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Region: East Tennessee
1849 Isabella Minerva Tucker
Cleveland, Bradley Co.

1534"V x 1534"H © TSS 117
fibers: silk
ground: 24 V/26 H ct. linen
Isabella (Belle) Minerva Tucker (1835-1915) known as Belle, was the daughter of Joseph Tucker and Mary Isbell who came from North Carolina. In 1838 her father and his brothers and their families immigrated to Bradley Co. to buy land previously owned by the Cherokees. Joseph established a farm southwest of Cleveland. Belle and her sisters were educated at a dame school in a small house southwest of town. The school was the predecessor of the Masonic Female Institute. Belle was already an accomplished needleworker when she made her sampler at the age of 14. When she was 16, she married Christopher Lafayette Hardwick, who was a part owner of produce store. The couple had 11 children. When the store went bankrupt due to a failed wheat crop, Hardwick decided to open his own store on credit. To supplement the family income, Belle took in sewing and embroidery, and trained her daughters to help. Her husband’s business prospered, and eventually he served as the mayor of Cleveland.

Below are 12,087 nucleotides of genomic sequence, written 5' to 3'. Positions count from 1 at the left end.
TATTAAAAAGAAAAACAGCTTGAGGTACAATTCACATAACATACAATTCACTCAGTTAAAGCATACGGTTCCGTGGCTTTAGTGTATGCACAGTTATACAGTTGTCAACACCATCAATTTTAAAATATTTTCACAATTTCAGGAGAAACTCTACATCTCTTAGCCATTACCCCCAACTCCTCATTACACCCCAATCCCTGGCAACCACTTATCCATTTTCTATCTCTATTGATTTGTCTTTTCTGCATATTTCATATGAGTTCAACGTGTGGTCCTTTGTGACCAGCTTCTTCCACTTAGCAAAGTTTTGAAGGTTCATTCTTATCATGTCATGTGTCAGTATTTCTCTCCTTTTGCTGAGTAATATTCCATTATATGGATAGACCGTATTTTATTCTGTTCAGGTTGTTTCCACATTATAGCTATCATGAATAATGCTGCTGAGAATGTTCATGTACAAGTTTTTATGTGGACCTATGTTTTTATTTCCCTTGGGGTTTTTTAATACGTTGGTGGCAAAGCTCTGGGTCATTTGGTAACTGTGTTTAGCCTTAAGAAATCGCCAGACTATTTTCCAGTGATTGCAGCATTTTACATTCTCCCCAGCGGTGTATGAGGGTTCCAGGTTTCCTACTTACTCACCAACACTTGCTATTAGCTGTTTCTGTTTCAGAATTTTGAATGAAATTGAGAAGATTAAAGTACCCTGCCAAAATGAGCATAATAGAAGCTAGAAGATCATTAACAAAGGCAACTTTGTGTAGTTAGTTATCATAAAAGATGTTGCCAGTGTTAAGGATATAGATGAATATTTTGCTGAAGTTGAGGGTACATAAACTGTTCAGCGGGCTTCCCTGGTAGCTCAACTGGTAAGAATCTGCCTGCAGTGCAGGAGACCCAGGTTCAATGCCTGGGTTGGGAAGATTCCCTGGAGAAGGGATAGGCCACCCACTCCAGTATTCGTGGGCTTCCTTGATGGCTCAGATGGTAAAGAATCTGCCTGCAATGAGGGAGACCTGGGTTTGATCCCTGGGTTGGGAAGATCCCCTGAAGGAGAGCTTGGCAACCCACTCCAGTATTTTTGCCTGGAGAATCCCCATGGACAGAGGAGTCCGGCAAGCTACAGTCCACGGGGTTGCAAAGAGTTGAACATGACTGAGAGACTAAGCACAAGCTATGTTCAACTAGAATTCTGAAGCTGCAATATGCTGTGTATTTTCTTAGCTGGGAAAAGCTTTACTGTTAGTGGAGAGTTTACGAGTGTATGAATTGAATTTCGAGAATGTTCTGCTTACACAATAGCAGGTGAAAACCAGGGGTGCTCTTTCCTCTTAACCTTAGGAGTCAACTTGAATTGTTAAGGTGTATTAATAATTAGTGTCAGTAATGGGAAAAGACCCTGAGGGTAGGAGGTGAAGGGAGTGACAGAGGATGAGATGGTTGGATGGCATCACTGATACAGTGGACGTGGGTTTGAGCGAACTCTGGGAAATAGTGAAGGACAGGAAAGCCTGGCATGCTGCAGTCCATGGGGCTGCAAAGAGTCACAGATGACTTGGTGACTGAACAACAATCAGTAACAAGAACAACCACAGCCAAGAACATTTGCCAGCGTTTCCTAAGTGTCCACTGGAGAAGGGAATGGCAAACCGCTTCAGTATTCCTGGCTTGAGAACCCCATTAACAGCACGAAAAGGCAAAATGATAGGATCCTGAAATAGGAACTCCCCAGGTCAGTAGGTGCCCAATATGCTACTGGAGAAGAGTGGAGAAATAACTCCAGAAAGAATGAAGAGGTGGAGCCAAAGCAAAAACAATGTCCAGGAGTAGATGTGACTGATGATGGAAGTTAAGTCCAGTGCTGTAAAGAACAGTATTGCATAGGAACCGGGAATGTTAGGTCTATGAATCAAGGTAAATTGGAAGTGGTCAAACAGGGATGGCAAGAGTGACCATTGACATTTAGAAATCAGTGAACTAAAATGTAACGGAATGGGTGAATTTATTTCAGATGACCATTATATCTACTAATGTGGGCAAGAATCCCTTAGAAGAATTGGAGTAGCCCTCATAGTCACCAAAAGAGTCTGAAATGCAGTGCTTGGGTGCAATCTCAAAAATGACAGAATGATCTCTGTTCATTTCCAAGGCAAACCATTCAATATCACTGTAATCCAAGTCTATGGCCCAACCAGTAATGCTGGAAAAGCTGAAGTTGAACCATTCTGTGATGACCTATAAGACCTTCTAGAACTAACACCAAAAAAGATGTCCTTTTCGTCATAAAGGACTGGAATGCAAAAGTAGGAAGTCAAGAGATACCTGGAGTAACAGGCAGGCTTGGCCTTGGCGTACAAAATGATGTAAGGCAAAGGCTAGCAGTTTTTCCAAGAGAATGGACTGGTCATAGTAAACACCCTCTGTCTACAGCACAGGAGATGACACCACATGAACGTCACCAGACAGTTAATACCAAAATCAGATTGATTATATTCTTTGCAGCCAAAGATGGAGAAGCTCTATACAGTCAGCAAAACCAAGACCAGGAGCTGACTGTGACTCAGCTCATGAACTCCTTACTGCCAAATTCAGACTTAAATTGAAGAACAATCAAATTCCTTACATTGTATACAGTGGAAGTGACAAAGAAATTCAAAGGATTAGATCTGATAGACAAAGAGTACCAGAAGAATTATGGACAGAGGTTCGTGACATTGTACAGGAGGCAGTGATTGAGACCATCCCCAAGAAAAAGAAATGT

Belle continued to sew even after her husband’s business succeeded. At a time when men were in charge of the family property and finances, Belle controlled the money that she made. Eventually she was able to purchase a farm with her pin money.